We’ve got a great episode this week with Los Angeles DOT General Manager Seleta Reynolds. Hear how she got into transportation planning and how she views the future of streets, air rights of way, and the best way for cities to collaborate with private mobility services.
This week, author Daniel Sperling joins us to talk about his new book, Three Revolutions, which examines the potential sea change in transportation as a result of electrification, automation, and shared rides. We discuss how he came to believe that shared rides are the future, the role of regulation during these transformations, and what all this change means for auto manufacturers.
Jarrett Walker of Human Transit fame joins the podcast this week to talk about how to communicate transportation and planning concepts to the public. Jarrett tells us about the importance of humanities majors in transportation professions, why NIMBYs feel the way they do, and how we can think differently about the language we use to discuss housing and transportation.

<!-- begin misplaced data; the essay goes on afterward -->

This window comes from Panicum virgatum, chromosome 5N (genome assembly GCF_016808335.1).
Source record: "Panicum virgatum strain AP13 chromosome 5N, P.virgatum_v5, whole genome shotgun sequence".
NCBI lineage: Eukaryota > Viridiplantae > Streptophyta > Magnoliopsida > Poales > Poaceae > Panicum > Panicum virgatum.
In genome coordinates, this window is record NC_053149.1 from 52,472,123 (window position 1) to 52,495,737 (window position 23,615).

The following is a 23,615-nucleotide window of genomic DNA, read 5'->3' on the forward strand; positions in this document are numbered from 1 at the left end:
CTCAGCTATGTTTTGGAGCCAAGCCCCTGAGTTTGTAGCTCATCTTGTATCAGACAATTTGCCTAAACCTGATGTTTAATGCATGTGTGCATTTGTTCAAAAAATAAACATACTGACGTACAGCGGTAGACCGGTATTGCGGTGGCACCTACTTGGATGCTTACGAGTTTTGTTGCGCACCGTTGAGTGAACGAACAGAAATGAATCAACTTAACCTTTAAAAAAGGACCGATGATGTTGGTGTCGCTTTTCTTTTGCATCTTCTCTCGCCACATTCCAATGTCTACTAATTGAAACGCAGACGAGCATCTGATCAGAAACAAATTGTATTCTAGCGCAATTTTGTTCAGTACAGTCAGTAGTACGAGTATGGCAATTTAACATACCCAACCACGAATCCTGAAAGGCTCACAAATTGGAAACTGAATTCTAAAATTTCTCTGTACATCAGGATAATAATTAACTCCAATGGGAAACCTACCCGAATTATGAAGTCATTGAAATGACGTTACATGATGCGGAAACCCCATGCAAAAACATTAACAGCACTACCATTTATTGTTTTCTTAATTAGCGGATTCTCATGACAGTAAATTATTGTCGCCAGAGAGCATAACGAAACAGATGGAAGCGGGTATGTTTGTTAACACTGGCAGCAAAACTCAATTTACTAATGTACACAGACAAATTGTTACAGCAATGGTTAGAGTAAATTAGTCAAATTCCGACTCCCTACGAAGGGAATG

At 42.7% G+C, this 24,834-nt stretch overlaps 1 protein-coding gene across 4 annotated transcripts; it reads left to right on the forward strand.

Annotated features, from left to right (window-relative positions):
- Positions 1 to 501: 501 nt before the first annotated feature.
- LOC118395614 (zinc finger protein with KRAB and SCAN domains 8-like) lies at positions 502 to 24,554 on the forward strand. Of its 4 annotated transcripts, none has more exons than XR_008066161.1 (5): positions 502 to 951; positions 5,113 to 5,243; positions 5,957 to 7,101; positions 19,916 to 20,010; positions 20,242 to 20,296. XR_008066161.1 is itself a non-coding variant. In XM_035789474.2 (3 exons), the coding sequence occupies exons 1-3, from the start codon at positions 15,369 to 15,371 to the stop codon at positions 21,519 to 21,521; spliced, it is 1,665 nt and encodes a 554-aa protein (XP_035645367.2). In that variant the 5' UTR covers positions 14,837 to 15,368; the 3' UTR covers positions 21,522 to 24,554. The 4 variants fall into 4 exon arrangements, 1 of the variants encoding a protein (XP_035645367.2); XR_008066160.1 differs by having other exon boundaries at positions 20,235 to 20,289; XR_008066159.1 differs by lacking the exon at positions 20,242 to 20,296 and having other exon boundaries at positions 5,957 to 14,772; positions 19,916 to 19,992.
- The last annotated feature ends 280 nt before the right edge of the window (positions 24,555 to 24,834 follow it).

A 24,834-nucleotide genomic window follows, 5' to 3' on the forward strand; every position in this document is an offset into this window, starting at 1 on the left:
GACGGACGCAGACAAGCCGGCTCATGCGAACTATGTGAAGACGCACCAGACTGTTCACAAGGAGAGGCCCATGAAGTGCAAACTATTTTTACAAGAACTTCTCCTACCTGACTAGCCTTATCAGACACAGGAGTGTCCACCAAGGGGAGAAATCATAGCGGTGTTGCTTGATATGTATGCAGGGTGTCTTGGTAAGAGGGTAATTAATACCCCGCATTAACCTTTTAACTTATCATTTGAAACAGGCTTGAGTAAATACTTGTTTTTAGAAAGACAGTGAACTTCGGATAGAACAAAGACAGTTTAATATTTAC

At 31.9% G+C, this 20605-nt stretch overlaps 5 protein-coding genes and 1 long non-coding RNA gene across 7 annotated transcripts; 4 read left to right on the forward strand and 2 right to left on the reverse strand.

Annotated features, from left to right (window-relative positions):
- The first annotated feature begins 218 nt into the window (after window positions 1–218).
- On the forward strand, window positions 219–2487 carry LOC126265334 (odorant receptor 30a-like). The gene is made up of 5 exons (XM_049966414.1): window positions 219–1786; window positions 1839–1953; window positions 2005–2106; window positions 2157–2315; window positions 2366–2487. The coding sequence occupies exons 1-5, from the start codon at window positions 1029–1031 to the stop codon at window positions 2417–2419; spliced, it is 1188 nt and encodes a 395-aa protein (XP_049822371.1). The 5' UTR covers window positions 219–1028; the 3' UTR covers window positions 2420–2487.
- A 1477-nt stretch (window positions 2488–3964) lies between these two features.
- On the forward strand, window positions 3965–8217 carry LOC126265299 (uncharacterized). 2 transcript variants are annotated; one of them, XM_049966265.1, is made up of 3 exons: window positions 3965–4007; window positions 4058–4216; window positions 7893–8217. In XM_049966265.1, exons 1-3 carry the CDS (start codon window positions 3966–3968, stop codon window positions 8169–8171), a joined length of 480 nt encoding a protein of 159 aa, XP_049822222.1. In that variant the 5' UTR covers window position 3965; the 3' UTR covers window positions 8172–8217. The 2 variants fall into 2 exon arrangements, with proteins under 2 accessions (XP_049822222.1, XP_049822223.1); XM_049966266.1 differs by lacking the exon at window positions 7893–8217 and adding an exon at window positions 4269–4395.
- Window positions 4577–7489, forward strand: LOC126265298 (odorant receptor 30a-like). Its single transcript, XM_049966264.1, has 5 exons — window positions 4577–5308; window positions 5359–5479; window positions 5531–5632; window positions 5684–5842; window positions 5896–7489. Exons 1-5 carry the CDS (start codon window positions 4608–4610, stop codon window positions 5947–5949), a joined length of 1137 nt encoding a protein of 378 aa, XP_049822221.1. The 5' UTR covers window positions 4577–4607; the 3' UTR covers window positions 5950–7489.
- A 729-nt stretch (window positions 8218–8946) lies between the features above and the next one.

This week's episode comes to you from the National Shared Mobility Summit in Chicago. If you want to get a primer on how governments and the private sector are moving beyond the era where everyone is expected to own and drive their own car, this panel moderated by Jeff Tumlin of Nelson Nygaard is a good place to start.
This week we’re joined by Jonathan Sage Martinson, former director of the Central Corridor Funders Collaborative in the Twin Cities. Jonathan discusses the collaborative's work on the Green Line light rail corridor between Minneapolis and St. Paul, and how one member got the FTA to change its regulations.